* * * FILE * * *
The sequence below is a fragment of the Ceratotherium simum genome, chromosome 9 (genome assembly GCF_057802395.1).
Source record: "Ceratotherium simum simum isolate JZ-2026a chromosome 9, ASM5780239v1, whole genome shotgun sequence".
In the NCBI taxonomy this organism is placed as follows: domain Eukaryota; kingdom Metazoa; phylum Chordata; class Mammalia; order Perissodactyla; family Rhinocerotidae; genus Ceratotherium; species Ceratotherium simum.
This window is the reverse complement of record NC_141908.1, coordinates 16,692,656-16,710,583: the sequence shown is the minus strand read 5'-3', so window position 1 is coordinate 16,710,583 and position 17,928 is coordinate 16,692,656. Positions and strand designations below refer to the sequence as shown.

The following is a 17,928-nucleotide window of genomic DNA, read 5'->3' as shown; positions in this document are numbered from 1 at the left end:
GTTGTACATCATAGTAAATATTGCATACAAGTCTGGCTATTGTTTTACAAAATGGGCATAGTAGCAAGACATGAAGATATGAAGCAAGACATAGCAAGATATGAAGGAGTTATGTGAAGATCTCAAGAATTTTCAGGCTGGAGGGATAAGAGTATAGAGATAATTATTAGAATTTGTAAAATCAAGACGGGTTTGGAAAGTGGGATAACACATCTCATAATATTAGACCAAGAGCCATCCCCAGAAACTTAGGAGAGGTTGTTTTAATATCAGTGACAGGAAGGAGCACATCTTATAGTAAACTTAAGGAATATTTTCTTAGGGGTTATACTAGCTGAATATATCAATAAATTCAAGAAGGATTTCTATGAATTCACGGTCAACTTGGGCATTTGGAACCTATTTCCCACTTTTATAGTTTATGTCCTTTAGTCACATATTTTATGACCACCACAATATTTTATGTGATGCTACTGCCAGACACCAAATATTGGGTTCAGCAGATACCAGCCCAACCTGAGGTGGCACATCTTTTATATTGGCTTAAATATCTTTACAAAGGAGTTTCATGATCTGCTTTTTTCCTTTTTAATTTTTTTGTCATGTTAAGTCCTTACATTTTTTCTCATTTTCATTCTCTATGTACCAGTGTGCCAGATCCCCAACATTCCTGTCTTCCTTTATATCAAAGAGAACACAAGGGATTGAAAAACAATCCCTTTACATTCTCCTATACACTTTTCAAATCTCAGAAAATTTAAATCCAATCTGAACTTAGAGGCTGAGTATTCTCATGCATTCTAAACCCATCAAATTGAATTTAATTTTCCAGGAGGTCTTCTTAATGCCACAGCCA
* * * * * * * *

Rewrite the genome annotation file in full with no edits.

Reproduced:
The sequence below is a fragment of the Ceratotherium simum genome, chromosome 9 (genome assembly GCF_057802395.1).
Source record: "Ceratotherium simum simum isolate JZ-2026a chromosome 9, ASM5780239v1, whole genome shotgun sequence".
In the NCBI taxonomy this organism is placed as follows: domain Eukaryota; kingdom Metazoa; phylum Chordata; class Mammalia; order Perissodactyla; family Rhinocerotidae; genus Ceratotherium; species Ceratotherium simum.
This window is the reverse complement of record NC_141908.1, coordinates 16,692,656-16,710,583: the sequence shown is the minus strand read 5'-3', so window position 1 is coordinate 16,710,583 and position 17,928 is coordinate 16,692,656. Positions and strand designations below refer to the sequence as shown.

The following is a 17,928-nucleotide window of genomic DNA, read 5'->3' as shown; positions in this document are numbered from 1 at the left end:
GTTGTACATCATAGTAAATATTGCATACAAGTCTGGCTATTGTTTTACAAAATGGGCATAGTAGCAAGACATGAAGATATGAAGCAAGACATAGCAAGATATGAAGGAGTTATGTGAAGATCTCAAGAATTTTCAGGCTGGAGGGATAAGAGTATAGAGATAATTATTAGAATTTGTAAAATCAAGACGGGTTTGGAAAGTGGGATAACACATCTCATAATATTAGACCAAGAGCCATCCCCAGAAACTTAGGAGAGGTTGTTTTAATATCAGTGACAGGAAGGAGCACATCTTATAGTAAACTTAAGGAATATTTTCTTAGGGGTTATACTAGCTGAATATATCAATAAATTCAAGAAGGATTTCTATGAATTCACGGTCAACTTGGGCATTTGGAACCTATTTCCCACTTTTATAGTTTATGTCCTTTAGTCACATATTTTATGACCACCACAATATTTTATGTGATGCTACTGCCAGACACCAAATATTGGGTTCAGCAGATACCAGCCCAACCTGAGGTGGCACATCTTTTATATTGGCTTAAATATCTTTACAAAGGAGTTTCATGATCTGCTTTTTTCCTTTTTAATTTTTTTGTCATGTTAAGTCCTTACATTTTTTCTCATTTTCATTCTCTATGTACCAGTGTGCCAGATCCCCAACATTCCTGTCTTCCTTTATATCAAAGAGAACACAAGGGATTGAAAAACAATCCCTTTACATTCTCCTATACACTTTTCAAATCTCAGAAAATTTAAATCCAATCTGAACTTAGAGGCTGAGTATTCTCATGCATTCTAAACCCATCAAATTGAATTTAATTTTCCAGGAGGTCTTCTTAATGCCACAGCCA